The Secret To The Perfect Plank

Photographed by Lauren Perlstein, Hair and Makeup by Andi Yancey.
The plank is sort of the Kate Moss of fitness. It goes in and out of the spotlight, but it never goes out of style — and with good reason. It gets the job done. We all know that doing a plank is a really good, whole-body exercise, and, even more importantly, it lays the foundation for so many other fitness moves. There's only one problem: It's really easy to do it wrong.

Just as a good plank can do wonders for your body, a bad plank can lead to real injury. Push too hard in the wrong direction, and you can wind up with anything from a pulled muscle to a sprained back. Here's the good news: It's just as easy to do it right.

We got this simple, three-step guide from Cadence Dubus, owner of fitness studio Brooklyn Strength, who's seen her fair share of lousy planks. "Either people immediately drop into that sway-backed position, or else they're in a plank but their shoulders have crept up to their ears," Dubus explains. She frequently shows her students this basic trick for getting into the perfect plank, and that's when it clicks. "They suddenly feel that this really is a total-body exercise," she says. If you're doing this right, she says, you're creating more mobility and stability in everything from your feet to your fingertips.

Yes, a good plank is difficult, but it's not complicated. Here's how to do it.
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Photographed by Lauren Perlstein, Hair and Makeup by Andi Yancey.
Step 1: Find Your True Neutral

Begin on your hands and knees in a simple tabletop position. "Your nipples should be right between your thumbs, with all 10 fingers facing forward," says Cadence. Next, you're going to drop your chest down toward your hands. Then, pull it back up, but without changing the position of your spine. "You're not doing cat or cow," like you do in yoga, Cadence explains; you're just shifting your sternum up and down with a flat back. "What you’re trying to do is shrug your shoulder blades close together and then push them as wide as they go apart," she adds.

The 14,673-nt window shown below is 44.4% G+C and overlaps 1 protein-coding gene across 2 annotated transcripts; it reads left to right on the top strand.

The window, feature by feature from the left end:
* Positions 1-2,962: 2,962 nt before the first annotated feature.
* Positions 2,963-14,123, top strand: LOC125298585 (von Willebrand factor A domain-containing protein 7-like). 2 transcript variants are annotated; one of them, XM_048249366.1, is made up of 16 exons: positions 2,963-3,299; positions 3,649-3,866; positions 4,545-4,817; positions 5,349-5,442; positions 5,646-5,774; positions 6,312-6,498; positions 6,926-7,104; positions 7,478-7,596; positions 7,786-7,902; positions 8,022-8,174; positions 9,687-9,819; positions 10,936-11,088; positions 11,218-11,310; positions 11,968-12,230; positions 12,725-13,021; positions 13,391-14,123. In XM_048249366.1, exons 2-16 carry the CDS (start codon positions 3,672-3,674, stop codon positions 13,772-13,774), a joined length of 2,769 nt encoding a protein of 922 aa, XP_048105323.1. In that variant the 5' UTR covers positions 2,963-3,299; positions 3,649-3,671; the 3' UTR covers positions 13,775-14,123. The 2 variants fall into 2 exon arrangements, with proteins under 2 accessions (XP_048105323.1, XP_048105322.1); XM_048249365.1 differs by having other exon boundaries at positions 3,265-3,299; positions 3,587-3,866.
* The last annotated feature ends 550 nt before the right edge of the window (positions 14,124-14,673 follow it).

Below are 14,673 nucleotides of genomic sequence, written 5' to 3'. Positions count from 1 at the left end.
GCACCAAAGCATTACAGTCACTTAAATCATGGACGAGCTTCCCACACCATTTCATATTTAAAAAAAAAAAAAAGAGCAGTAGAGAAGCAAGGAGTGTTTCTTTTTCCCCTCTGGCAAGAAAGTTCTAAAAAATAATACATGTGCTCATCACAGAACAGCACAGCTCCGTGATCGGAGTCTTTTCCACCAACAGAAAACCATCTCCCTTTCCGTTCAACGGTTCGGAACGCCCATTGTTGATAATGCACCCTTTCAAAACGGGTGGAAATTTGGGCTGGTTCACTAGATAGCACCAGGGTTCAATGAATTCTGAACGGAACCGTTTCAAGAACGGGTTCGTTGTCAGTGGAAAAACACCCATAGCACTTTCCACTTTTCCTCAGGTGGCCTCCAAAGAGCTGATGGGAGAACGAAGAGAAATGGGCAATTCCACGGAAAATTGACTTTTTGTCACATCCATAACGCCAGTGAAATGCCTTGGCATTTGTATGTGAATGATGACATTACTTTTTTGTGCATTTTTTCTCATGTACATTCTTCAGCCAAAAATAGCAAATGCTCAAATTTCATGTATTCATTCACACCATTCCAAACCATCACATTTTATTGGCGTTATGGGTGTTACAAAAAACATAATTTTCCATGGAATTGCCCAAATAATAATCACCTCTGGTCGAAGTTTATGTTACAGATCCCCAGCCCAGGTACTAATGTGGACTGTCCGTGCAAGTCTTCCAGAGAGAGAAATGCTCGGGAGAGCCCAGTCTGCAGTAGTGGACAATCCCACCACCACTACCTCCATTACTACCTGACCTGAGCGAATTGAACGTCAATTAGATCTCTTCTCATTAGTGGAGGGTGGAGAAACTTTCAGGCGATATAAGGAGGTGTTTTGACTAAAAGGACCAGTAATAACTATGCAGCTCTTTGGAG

This first move is simply so you can find your full range of motion. Then, you'll come to a neutral space in between those two extremes. "But," she continues, "it’s important to feel the extremes, so that you really understand where your neutral is. That’s what you’re going to try to maintain; that’s where the work is. "
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Photographed by Lauren Perlstein, Hair and Makeup by Andi Yancey.
Step 2: Extend A Leg & Recalibrate

Now that you've found your true neutral, "you’re going to extend one leg, toe down, ready to take weight on it," Cadence says. Now, you're halfway into a plank, but before you go any further, reassess your positioning.

Here is where it's easy to lean to one side a bit or feel a shoulder creep up. Pause and make sure you're still in neutral: nipples still between your thumbs, shoulder blades not stretching too high or falling low, but hanging in the middle of the socket.

"You should already feel, by just extending your leg, that you’re starting to engage your abdominals a bit," Cadence adds. "You’re going to get a hint of what’s to come."
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Photographed by Lauren Perlstein, Hair and Makeup by Andi Yancey.
Step 3: The Plank

Extend your other leg, and voilà — plank! Easy-peasy, right?

Okay, no. We know; "easy-peasy" this is not. But, you are in proper form. Says Cadence: "If you’ve been able to get both legs out without anything changing, then most likely you’re feeling like, whoa, my abs are working way more.'"

Once more, take a quick check and make sure your shoulders are still in neutral, nipples still in line, etc. If so, you won't just feel this in your abs. "The back of your legs are working, your feet are working, your arms are working, and your whole back is working," Cadence explains. This is the magic of planking.

Getting into a plank like this also makes you far more conscious of when you start to fall out of it. Cadence notes that if you sense your lower back starting to hang down or you have the impulse to lift your hips up, you're probably slipping out of form. Don't panic; just pause and realign. Even if you can only hold this proper form for a matter of seconds, it's much better than holding crappy form for five minutes.

Cadence recommends trying to add this practice to your regular fitness routine and building from there. If you can create the habit of finding and maintaining form, then everything that comes from this foundational exercise will be exponentially more comfortable and beneficial to your body, whether it's an improved chaturanga series in yoga, better posture and agility in dance, or just a stronger push-up. "It allows you to do all kinds of things," she concludes. "Handstands, break-dancing — whatever you're into."

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